Washington, May 21 (RFE/RL) -- The United States is increasing pressure on Serbia's president Slobodan Milosevic to comply with provisions of the Dayton peace accords on bringing war criminals to justice.
U.S. State Department spokesman Nicholas Burns says senior State Department officials discussed the issue with the Serb leadership in Belgrade Monday, as well as over the weekend.
Burns said Monday: "we made very clear to president Milosevic that he is responsible for ensuring that the Bosnian Serbs comply in all respects with the Dayton accords, including the apprehension and prosecution of war criminals."
Burns says part of the message, that was "transmitted loud and clear," is that the U.S. may re-impose economic sanctions if Serbia's compliance with Dayton war crimes provisions is not satisfactory.
United Nations sanctions against Serbia were lifted last November, but the U.S. kept in place its own trade embargo against Serbia until after the Dayton peace accords were signed in December.
Burns says the U.S. has told Milosevic that Serbia is being closely watched and if compliance remains poor without hope of improvement, "the U.S. reserves the right to return some of the sanctions previously placed on Serbia."
Milosevic responded with an affirmation that he wants Bosnian Serbs to comply with Dayton but did not specify what he would do to realize this aim, Burns says.
He noted that, what U.S. officials call an "outer wall" of sanctions remains in place �- that is a ban on Serb membership in world organizations and on loans from international financial institutions until Serbia cooperates fully with the International War Crimes Tribunal in the Hague.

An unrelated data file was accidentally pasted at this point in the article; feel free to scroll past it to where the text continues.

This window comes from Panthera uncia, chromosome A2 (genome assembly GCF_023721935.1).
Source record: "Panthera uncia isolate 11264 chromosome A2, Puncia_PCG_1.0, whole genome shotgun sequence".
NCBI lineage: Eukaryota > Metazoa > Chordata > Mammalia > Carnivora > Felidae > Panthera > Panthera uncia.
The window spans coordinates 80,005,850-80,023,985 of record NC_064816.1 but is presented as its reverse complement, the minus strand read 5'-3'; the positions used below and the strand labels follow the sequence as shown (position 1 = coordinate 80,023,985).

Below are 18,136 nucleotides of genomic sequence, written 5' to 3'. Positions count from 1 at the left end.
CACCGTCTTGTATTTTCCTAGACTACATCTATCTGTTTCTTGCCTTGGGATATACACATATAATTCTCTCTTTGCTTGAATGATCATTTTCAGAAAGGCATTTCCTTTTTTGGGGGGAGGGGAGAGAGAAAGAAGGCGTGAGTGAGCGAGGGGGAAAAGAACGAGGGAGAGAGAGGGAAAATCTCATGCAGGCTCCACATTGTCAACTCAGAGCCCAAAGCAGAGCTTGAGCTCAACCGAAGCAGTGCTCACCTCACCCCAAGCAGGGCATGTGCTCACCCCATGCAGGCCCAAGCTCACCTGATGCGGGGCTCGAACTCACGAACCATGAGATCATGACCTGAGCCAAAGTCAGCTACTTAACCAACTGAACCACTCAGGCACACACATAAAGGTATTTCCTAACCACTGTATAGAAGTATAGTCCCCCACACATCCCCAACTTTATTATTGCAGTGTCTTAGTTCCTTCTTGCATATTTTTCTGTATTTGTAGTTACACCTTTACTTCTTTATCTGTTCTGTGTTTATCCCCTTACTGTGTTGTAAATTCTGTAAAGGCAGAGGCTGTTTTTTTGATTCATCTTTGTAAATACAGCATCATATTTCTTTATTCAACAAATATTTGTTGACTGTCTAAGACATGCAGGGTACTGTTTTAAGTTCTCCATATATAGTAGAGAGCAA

The next formal review of Serbia's compliance with the Dayton accords, as well as implementation of its provisions by Bosnia and Croatia, is to take place at a meeting of NATO foreign ministers in Berlin in early June, marking six months since the peace accords were signed in Dayton, in the U.S. state of Ohio.
Christopher plans to attend the meeting and Burns says is likely to have talks with the Balkan leaders while he is in Europe. He last met with Milosevic in Geneva in March.
The impetus for Burns' latest criticism of the Belgrade leadership were weekend negotiations in the Bosnian Serb capital of Pale between Bosnian Serb leader and indicted war criminal Radovan Karadzic and the European Union's High representative Carl Bildt.
During the talks, Karadzic agreed to delegate some of his powers and take no part in public life but refused to document this in a formal, written agreement.
Burns said the U.S. is disappointed that Karadzic did not resign and is looking for confirmation that a transfer of power will take place in the Republika Srpska.
But that has not yet happened, he said, adding that Karadzic has merely delegated some powers to so-called vice president Biljana Plavsic, whose views are close to his own. Burns called the move "a modest step forward."
He said the U.S. hopes she will act in a way that is more consistent with the Dayton peace accords.
He said emphatically that the U.S. "will not work with Mr. Karadzic or General Ratko Mladic," that "they are indicted war criminals who should be apprehended and brought to the Hague for prosecution."
"There is no going back in this process...we're going to go forward," Burns said.